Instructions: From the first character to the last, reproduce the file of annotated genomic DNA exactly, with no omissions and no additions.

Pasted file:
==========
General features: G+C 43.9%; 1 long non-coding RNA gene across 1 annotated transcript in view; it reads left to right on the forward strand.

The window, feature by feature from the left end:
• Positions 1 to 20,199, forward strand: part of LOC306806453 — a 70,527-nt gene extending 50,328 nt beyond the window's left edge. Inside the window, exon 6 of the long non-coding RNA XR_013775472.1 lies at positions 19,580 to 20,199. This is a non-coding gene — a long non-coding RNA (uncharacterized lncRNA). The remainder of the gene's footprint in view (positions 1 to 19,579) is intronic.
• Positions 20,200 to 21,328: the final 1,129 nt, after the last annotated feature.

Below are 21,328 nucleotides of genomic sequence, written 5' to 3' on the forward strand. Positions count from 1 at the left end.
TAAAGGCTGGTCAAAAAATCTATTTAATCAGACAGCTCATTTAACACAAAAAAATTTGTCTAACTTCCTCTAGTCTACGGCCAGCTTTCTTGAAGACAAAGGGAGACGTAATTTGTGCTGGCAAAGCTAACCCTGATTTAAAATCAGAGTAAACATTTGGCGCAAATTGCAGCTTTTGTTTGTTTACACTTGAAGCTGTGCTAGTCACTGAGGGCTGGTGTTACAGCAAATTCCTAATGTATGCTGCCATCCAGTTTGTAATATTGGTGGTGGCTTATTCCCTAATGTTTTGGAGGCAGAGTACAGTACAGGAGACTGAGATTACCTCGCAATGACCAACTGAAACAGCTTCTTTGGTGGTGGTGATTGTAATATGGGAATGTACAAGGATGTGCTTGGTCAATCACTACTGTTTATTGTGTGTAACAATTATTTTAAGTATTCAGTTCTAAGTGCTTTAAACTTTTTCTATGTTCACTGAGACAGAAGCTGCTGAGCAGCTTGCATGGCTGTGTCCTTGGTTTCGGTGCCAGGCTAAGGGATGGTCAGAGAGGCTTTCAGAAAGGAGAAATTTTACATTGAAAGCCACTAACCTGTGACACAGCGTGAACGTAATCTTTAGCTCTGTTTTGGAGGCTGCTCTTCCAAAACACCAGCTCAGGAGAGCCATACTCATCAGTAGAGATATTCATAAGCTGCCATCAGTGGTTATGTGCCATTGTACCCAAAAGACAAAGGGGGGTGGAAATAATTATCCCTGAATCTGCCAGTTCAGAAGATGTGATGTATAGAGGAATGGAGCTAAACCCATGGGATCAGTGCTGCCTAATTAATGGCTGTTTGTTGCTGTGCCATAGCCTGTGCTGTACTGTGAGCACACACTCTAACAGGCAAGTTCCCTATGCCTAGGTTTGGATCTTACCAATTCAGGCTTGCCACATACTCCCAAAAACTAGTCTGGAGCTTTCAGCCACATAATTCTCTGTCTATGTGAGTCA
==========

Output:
General features: G+C 43.9%; 1 long non-coding RNA gene across 1 annotated transcript in view; it reads left to right on the forward strand.

The window, feature by feature from the left end:
• Positions 1 to 20,199, forward strand: part of LOC306806453 — a 70,527-nt gene extending 50,328 nt beyond the window's left edge. Inside the window, exon 6 of the long non-coding RNA XR_013775472.1 lies at positions 19,580 to 20,199. This is a non-coding gene — a long non-coding RNA (uncharacterized lncRNA). The remainder of the gene's footprint in view (positions 1 to 19,579) is intronic.
• Positions 20,200 to 21,328: the final 1,129 nt, after the last annotated feature.

Below are 21,328 nucleotides of genomic sequence, written 5' to 3' on the forward strand. Positions count from 1 at the left end.
TAAAGGCTGGTCAAAAAATCTATTTAATCAGACAGCTCATTTAACACAAAAAAATTTGTCTAACTTCCTCTAGTCTACGGCCAGCTTTCTTGAAGACAAAGGGAGACGTAATTTGTGCTGGCAAAGCTAACCCTGATTTAAAATCAGAGTAAACATTTGGCGCAAATTGCAGCTTTTGTTTGTTTACACTTGAAGCTGTGCTAGTCACTGAGGGCTGGTGTTACAGCAAATTCCTAATGTATGCTGCCATCCAGTTTGTAATATTGGTGGTGGCTTATTCCCTAATGTTTTGGAGGCAGAGTACAGTACAGGAGACTGAGATTACCTCGCAATGACCAACTGAAACAGCTTCTTTGGTGGTGGTGATTGTAATATGGGAATGTACAAGGATGTGCTTGGTCAATCACTACTGTTTATTGTGTGTAACAATTATTTTAAGTATTCAGTTCTAAGTGCTTTAAACTTTTTCTATGTTCACTGAGACAGAAGCTGCTGAGCAGCTTGCATGGCTGTGTCCTTGGTTTCGGTGCCAGGCTAAGGGATGGTCAGAGAGGCTTTCAGAAAGGAGAAATTTTACATTGAAAGCCACTAACCTGTGACACAGCGTGAACGTAATCTTTAGCTCTGTTTTGGAGGCTGCTCTTCCAAAACACCAGCTCAGGAGAGCCATACTCATCAGTAGAGATATTCATAAGCTGCCATCAGTGGTTATGTGCCATTGTACCCAAAAGACAAAGGGGGGTGGAAATAATTATCCCTGAATCTGCCAGTTCAGAAGATGTGATGTATAGAGGAATGGAGCTAAACCCATGGGATCAGTGCTGCCTAATTAATGGCTGTTTGTTGCTGTGCCATAGCCTGTGCTGTACTGTGAGCACACACTCTAACAGGCAAGTTCCCTATGCCTAGGTTTGGATCTTACCAATTCAGGCTTGCCACATACTCCCAAAAACTAGTCTGGAGCTTTCAGCCACATAATTCTCTGTCTATGTGAGTCA